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      Managing control programs for ovine caseous lymphadenitis and paratuberculosis in Australia, and the need for persistent vaccination

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          Abstract

          Ovine caseous lymphadenitis (CLA) and ovine Johne’s disease (OJD) or paratuberculosis have been serious diseases in the Australian sheep industry, mainly causing losses from abattoir condemnations from CLA or mortalities on the farm from OJD. CLA is now a disease of minimal concern, with clinical cases reported rarely. Although OJD continues to spread through parts of the sheep population, the catastrophic losses in flocks occurring prior to the introduction of vaccination are now uncommon. Change-management factors relevant to the improvements in both prevalence and producer concerns for CLA and OJD were examined, including drivers and motivation for change, resistance to change, knowledge management, farming system dimensions and leadership. Although extension programs addressing disease risk factors are likely to be of relevance to improved knowledge and attitudes towards disease risk management of producers, improvements in disease-control practices were considered largely attributable to the introduction of vaccination programs for CLA in 1983 and OJD in 2002. Inclusion of the CLA antigen within clostridial vaccines (“6 in 1” vaccine) enabled routine annual CLA vaccination to occur in an increasing proportion of the national flock, with estimates of CLA prevalence suggesting a decline from 26% in 1995 to 5.2% in 2009. Encouraging the routine vaccination of lambs for OJD (Gudair vaccine) in infected flocks to reduce or avoid losses significantly reduced the within-flock prevaccination–postvaccination median prevalence from 2.72% to 0.72%, based on estimated shedding rates of Mycobacterium avium subsp. paratuberculosis determined by pooled fecal culture in 37 infected flocks vaccinating for at least 5 years. Although persistent use of CLA vaccine is a convenient intervention for producers, promoting the persistent use of OJD vaccination to continue disease suppression when clinical cases are undetectable, plus improvements in biosecurity, remain a challenge for animal-health authorities. Despite concerns of vaccine efficacy and safety issues with OJD vaccination, persistent vaccination has produced a profound improvement in the health of Australian sheep, and is a positive development of relevance to sheep production in other countries.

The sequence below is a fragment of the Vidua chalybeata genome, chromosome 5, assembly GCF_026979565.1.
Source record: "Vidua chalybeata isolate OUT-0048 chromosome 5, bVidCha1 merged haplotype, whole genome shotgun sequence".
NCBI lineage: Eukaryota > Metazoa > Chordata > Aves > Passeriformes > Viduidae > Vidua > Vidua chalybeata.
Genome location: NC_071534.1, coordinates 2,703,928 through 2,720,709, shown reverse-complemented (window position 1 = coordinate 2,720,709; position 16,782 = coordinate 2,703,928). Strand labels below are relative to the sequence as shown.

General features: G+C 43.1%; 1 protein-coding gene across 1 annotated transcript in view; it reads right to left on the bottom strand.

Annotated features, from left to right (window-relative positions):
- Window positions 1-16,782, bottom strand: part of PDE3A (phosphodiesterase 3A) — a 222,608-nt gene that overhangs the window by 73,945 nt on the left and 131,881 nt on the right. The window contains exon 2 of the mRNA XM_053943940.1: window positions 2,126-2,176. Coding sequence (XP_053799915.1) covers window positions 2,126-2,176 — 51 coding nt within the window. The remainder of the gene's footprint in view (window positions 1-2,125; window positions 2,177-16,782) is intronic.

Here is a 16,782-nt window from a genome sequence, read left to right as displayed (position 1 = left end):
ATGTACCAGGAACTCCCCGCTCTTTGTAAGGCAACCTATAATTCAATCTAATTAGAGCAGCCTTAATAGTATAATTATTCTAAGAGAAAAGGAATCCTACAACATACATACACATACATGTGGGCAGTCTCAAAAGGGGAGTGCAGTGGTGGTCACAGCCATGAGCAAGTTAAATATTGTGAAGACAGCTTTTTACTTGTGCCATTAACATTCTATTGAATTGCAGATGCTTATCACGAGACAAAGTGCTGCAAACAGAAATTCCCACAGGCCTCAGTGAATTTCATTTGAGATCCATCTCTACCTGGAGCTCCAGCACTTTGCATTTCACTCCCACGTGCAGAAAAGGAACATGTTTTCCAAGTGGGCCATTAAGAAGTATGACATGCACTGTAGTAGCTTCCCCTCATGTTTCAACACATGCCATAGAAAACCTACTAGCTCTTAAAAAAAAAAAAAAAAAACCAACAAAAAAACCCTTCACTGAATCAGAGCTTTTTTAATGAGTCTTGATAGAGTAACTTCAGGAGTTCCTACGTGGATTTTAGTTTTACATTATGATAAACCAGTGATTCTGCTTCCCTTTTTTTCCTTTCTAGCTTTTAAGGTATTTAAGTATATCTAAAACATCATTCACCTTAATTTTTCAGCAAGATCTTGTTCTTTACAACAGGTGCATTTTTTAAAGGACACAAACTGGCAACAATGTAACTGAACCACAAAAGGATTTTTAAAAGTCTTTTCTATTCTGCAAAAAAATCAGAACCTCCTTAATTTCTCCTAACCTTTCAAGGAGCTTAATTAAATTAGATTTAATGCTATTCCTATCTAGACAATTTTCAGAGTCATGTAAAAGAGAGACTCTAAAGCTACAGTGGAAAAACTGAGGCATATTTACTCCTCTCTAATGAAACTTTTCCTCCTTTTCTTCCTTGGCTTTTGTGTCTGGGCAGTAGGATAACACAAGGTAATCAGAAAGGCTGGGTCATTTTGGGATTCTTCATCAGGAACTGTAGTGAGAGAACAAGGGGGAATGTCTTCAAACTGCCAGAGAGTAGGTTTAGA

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          Most cited references 23

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          Crohn's disease and the mycobacterioses: a quarter century later. Causation or simple association?

          It has been more than 25 years since Mycobacterium paratuberculosis was first proposed as an etiologic agent in Crohn's disease based on the isolation of this organism from several patients. Since that time, a great deal of information has been accumulated that clearly establishes an association between M. paratuberculosis and Crohn's disease. However, data are conflicting and difficult to interpret and the field has become divided into committed advocates and confirmed skeptics. This review is an attempt to provide a thorough and objective summary of current knowledge from both basic and clinical research from the views and interpretations of both the antagonists and proponents. The reader is left to draw his or her own conclusions related to the validity of the issues and claims made by the opposing views and data interpretations. Whether M. paratuberculosis is a causative agent in some cases or simply represents an incidental association remains a controversial topic, but current evidence suggests that the notion should not be so readily dismissed. Remaining questions that need to be addressed in defining the role of M. paratuberculosis in Crohn's disease and future implications are discussed.
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            In utero infection of cattle with Mycobacterium avium subsp. paratuberculosis: a critical review and meta-analysis.